Asia-Pacific, Development & Aid, Economy & Trade, Headlines, Population

SINGAPORE: As Casino Opens, Watch for Its Social Impact Begins

Stanislaus Jude Chan

SINGAPORE, Mar 9 2010 (IPS) - An unfamiliar sight in Singapore – that of vehicles with foreign licence plates filling the car park – meets visitors at the basement of the city-state’s first casino, which opened nearly a month ago.

After you get through family-oriented attractions, the entrance to Singapore's casino.  Credit: Jude Stanislaus Chan/IPS

After you get through family-oriented attractions, the entrance to Singapore's casino. Credit: Jude Stanislaus Chan/IPS

But surprises are to be expected after the casino opened its doors to its first clients during the Chinese New Year on Feb. 14 – and to a proverbial Pandora’s Box of social impacts to be seen in the coming months and years.

On the surface, Resort World Sentosa (RWS), which the casino is part of, is a theme park for the family. The façade of a fairytale castle looms on the horizon on the way to Sentosa gateway bridge, inviting visitors to enter into a world of fantasy. Inside it, a labyrinth of quaint buildings, gathering spaces and water features manufacture a different reality.

“It’s very beautiful!” crooned nine-year-old Samantha Tan, who pleaded with her parents to bring her and her siblings to RWS over the weekend. “I love the clowns and the belly dancers are very pretty. But some of the shops are not open yet, so I think we want to go to the beach soon.”

From the amazing architecture to the roaming street entertainers, an atmosphere of fun and fantasy for the family fill the air in the resort, which is Singapore’s newest attraction located in Sentosa island off its southern coast.

But the directional signage in the resort, shaped in the playful motif of flowers and butterflies, betrays its economics-driven reality. At the top of the signage, like its crowning glory, a flower in full bloom points the way to the casino — hardly the most family-oriented facility.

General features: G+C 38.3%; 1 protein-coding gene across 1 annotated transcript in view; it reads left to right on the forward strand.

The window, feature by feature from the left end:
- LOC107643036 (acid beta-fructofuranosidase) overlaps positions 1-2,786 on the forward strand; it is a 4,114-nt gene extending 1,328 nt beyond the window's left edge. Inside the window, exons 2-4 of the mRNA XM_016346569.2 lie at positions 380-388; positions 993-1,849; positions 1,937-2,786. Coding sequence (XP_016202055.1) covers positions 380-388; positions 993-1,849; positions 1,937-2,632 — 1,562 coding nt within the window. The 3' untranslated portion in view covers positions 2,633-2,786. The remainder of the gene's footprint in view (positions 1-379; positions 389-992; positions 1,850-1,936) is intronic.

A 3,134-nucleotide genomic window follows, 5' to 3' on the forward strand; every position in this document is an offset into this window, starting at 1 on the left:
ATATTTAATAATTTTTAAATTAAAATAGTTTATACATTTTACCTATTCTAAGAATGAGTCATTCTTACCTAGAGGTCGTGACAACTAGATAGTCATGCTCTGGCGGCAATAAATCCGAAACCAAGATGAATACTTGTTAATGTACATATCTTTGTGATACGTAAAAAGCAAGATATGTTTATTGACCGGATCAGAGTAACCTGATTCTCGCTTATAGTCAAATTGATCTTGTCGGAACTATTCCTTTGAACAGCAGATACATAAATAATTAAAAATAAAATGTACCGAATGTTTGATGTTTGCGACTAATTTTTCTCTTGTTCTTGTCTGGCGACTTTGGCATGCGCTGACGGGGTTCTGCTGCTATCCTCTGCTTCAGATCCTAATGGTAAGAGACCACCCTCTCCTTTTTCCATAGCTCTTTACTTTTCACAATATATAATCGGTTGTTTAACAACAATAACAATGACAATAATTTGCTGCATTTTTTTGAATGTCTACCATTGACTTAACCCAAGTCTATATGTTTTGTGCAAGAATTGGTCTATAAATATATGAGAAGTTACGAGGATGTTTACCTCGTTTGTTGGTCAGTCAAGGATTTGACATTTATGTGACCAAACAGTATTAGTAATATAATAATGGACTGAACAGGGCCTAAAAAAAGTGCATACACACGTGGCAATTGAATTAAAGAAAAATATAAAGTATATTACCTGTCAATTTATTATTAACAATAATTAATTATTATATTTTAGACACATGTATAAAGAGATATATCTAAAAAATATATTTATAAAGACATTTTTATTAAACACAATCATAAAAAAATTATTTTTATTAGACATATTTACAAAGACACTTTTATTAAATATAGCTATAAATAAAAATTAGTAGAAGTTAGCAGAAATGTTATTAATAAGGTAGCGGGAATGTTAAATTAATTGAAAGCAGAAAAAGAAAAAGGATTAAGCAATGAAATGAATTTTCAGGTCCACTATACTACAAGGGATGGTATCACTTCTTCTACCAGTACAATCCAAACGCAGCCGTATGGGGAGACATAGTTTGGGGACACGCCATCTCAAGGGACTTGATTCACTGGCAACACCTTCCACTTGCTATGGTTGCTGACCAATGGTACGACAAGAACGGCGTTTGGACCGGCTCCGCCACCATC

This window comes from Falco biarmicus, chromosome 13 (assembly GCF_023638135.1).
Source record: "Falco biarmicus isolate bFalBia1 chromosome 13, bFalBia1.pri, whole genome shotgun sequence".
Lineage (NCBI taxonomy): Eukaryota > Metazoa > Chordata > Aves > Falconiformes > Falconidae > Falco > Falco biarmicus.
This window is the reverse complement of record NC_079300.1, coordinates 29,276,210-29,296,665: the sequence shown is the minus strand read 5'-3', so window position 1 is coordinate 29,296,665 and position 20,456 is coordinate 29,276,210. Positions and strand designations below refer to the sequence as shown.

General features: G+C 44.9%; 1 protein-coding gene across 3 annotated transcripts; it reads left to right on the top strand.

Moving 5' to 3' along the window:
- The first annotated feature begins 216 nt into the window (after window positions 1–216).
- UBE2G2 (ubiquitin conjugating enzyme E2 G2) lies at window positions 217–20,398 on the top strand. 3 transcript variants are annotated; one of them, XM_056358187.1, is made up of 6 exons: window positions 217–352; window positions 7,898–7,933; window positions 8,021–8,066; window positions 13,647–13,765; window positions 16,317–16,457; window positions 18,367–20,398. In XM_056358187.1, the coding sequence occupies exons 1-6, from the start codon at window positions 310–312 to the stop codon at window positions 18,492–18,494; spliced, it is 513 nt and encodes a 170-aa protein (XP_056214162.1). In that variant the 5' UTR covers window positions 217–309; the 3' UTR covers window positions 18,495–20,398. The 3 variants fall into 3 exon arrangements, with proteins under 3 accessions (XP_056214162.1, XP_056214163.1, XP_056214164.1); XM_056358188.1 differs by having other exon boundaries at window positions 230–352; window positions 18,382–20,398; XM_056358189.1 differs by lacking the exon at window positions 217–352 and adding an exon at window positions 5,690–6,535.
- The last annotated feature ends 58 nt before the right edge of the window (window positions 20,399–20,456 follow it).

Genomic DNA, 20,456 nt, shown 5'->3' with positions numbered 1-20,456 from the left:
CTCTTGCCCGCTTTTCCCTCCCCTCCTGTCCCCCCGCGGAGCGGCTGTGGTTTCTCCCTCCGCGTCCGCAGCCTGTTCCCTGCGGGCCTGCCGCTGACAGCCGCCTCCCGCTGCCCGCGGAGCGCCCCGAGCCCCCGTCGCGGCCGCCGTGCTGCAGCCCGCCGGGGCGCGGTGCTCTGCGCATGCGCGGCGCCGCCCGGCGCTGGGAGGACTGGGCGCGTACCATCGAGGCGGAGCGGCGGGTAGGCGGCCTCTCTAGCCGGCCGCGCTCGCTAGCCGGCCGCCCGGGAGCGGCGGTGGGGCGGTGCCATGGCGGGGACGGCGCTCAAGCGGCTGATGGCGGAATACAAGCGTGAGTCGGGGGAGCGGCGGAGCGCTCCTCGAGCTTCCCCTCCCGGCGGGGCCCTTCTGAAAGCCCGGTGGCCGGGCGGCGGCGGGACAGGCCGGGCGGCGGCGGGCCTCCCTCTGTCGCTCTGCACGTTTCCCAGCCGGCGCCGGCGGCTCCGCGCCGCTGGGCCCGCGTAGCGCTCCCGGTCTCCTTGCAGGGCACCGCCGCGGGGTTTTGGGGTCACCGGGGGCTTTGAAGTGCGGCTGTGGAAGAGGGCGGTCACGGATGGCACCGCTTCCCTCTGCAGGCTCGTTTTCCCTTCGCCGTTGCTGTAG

Squirrelled away into the basement level of RWS, the casino functions unobtrusively, away from prying eyes.

The unceasing chirp of voices suggests that the majority of the crowd are foreigners. With locals and Singapore permanent residents required to pay a hefty 100 Singapore dollar (71 U.S. dollar) gambling levy per entry – or a discounted rate of 2,000 Singapore dollars (1,430 U.S. dollars) for 12 months – this comes as little surprise.

“I’m just here to check it out for myself and take some pictures, see what the hype is about. I’m not going to go into the casino though, not when I’m going to ‘lose’ 100 dollars before even placing any bets!” quips Jeremy Teo, 35.

He agrees, however, with the government’s decision to charge a gambling levy, which he feels will “prevent many Singaporeans from losing their heads and all their money at the casino tables”.

For visitors from neighbouring Johor Bahru in Malaysia, the newly opened attraction is free, and just over an hour’s drive away. The other casino in the region, in Malaysia’s Genting Highlands, is some four hours away.

“I came with some friends to have a look since we are free this weekend,” said Lee Teck Wah, a 47-year-old Malaysian, who is visiting the casino here for the first time. “I have been to the Genting casino many times, and thought ‘why not come try our luck here?’ It’s been so long since I have come to Singapore anyway.”

Built at a cost of 6.59 billion Singapore dollars (4.71 billion U.S. dollars), RWS is one of the world’s most extensive and expensive integrated resorts, housing a host of grand facilities over 49 hectares of land.